WEF participants have been tweeting about the lack of women attending this year's summit in Davos. Despite the introduction of a quota system by WEF that required strategic partners to send at least one woman in their attendance quota of five participants, numbers have actually fallen only 15 percent of WEF 2014 participants are women, down from 17 percent last year.
Still, in spite of being under represented amongst WEF participants, women are once again more effective at using social media to increase their influence: 23% of all tweets sent from Davos on day one of the summit were sent by women (3,293 tweets from all participants, of which 783 were from female participants – see www.weflive.com/stats for full details).
Discussions at Davos have focused on how to achieve gender equality (#gendergap). Making Gains on Gender Goals, a panel discussion moderated by Michael Andrew, Chairman, KPMG International, posed the question: how is the shift towards gender parity reshaping business? The session explored why a consensus around the case for diversity had failed to deliver parity in business and why there was seemingly insufficient follow-through on good intentions. Drawing on a KPMG UK study Winning hearts and minds- How CEOs talk about gender parity, Michael debated the case for business leaders to embrace the emotional as well as the rational case for change.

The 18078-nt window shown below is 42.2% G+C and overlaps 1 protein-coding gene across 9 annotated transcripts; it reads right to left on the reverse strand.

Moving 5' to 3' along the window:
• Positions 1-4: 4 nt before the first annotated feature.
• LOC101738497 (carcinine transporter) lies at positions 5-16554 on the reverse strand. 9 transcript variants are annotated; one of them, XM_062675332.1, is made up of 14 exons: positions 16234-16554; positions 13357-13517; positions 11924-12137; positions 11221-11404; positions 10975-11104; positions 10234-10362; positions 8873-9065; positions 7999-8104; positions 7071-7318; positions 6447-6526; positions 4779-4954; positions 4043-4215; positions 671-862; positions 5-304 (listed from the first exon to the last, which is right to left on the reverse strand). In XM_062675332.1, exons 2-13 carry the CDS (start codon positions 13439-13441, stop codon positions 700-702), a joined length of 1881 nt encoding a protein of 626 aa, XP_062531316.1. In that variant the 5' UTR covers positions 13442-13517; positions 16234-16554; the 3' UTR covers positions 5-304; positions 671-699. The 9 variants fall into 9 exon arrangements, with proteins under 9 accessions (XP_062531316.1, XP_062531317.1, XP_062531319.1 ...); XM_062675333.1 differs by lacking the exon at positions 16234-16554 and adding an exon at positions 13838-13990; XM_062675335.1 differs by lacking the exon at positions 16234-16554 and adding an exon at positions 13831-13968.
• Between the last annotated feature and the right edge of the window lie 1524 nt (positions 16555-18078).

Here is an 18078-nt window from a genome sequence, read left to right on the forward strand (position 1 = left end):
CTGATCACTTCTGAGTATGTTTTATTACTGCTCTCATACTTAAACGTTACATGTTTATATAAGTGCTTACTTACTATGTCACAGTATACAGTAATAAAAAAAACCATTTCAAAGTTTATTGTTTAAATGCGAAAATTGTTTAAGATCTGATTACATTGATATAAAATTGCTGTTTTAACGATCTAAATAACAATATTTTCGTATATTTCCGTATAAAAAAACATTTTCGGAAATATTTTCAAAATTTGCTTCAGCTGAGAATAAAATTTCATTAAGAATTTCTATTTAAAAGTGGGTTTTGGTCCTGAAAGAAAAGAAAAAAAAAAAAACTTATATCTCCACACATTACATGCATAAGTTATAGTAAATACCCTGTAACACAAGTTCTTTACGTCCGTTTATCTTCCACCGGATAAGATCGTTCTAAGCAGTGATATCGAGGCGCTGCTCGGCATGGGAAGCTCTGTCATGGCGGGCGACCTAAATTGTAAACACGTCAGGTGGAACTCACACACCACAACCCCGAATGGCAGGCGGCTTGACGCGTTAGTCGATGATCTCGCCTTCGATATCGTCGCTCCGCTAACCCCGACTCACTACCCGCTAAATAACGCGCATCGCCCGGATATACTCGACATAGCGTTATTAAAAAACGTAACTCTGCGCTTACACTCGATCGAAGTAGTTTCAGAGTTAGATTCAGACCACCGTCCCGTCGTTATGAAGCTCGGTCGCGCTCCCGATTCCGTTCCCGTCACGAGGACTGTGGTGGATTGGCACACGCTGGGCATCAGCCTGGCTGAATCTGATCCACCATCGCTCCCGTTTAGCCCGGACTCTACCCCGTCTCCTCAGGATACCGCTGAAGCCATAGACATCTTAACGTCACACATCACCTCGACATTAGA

'Women' was one of the top 10 trends of the day – with 66 tweets mentioning 'women' (see www.weflive.com/trends for full details). In his address to the summit, Shinzo Abe, Prime Minister of Japan declared that "Japan must become a place where women shine", setting a 30 percent goal for top jobs for women in Japan.
However, only one woman made it to the Top 10 most influential participants – Nellie Kroes, Vice-President of the European Commission responsible for the Digital Agenda (see www.weflive.com/participants for constantly updated lists). The top five most influential women on day one of the summit are shown below: